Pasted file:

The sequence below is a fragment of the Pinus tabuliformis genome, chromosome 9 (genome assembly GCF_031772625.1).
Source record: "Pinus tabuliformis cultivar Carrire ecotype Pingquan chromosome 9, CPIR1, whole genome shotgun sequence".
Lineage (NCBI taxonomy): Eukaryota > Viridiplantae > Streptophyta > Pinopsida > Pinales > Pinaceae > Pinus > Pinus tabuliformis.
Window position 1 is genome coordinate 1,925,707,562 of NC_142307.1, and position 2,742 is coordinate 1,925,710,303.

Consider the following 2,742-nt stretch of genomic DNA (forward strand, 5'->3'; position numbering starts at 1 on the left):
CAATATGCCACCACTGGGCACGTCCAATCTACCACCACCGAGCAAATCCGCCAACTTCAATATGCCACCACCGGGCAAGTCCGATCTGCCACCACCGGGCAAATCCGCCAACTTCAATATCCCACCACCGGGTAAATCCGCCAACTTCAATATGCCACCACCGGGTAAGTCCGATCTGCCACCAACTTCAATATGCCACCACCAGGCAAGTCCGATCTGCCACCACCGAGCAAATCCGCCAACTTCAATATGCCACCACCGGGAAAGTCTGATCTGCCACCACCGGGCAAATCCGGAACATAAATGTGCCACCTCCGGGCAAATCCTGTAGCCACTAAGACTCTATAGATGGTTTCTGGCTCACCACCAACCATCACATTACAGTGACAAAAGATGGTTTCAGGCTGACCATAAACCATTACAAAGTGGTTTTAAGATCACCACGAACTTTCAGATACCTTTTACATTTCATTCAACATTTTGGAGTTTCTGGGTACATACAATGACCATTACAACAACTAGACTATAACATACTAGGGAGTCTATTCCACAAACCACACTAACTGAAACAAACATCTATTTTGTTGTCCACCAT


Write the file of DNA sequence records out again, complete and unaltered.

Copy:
The sequence below is a fragment of the Pinus tabuliformis genome, chromosome 9 (genome assembly GCF_031772625.1).
Source record: "Pinus tabuliformis cultivar Carrire ecotype Pingquan chromosome 9, CPIR1, whole genome shotgun sequence".
Lineage (NCBI taxonomy): Eukaryota > Viridiplantae > Streptophyta > Pinopsida > Pinales > Pinaceae > Pinus > Pinus tabuliformis.
Window position 1 is genome coordinate 1,925,707,562 of NC_142307.1, and position 2,742 is coordinate 1,925,710,303.

Consider the following 2,742-nt stretch of genomic DNA (forward strand, 5'->3'; position numbering starts at 1 on the left):
CAATATGCCACCACTGGGCACGTCCAATCTACCACCACCGAGCAAATCCGCCAACTTCAATATGCCACCACCGGGCAAGTCCGATCTGCCACCACCGGGCAAATCCGCCAACTTCAATATCCCACCACCGGGTAAATCCGCCAACTTCAATATGCCACCACCGGGTAAGTCCGATCTGCCACCAACTTCAATATGCCACCACCAGGCAAGTCCGATCTGCCACCACCGAGCAAATCCGCCAACTTCAATATGCCACCACCGGGAAAGTCTGATCTGCCACCACCGGGCAAATCCGGAACATAAATGTGCCACCTCCGGGCAAATCCTGTAGCCACTAAGACTCTATAGATGGTTTCTGGCTCACCACCAACCATCACATTACAGTGACAAAAGATGGTTTCAGGCTGACCATAAACCATTACAAAGTGGTTTTAAGATCACCACGAACTTTCAGATACCTTTTACATTTCATTCAACATTTTGGAGTTTCTGGGTACATACAATGACCATTACAACAACTAGACTATAACATACTAGGGAGTCTATTCCACAAACCACACTAACTGAAACAAACATCTATTTTGTTGTCCACCAT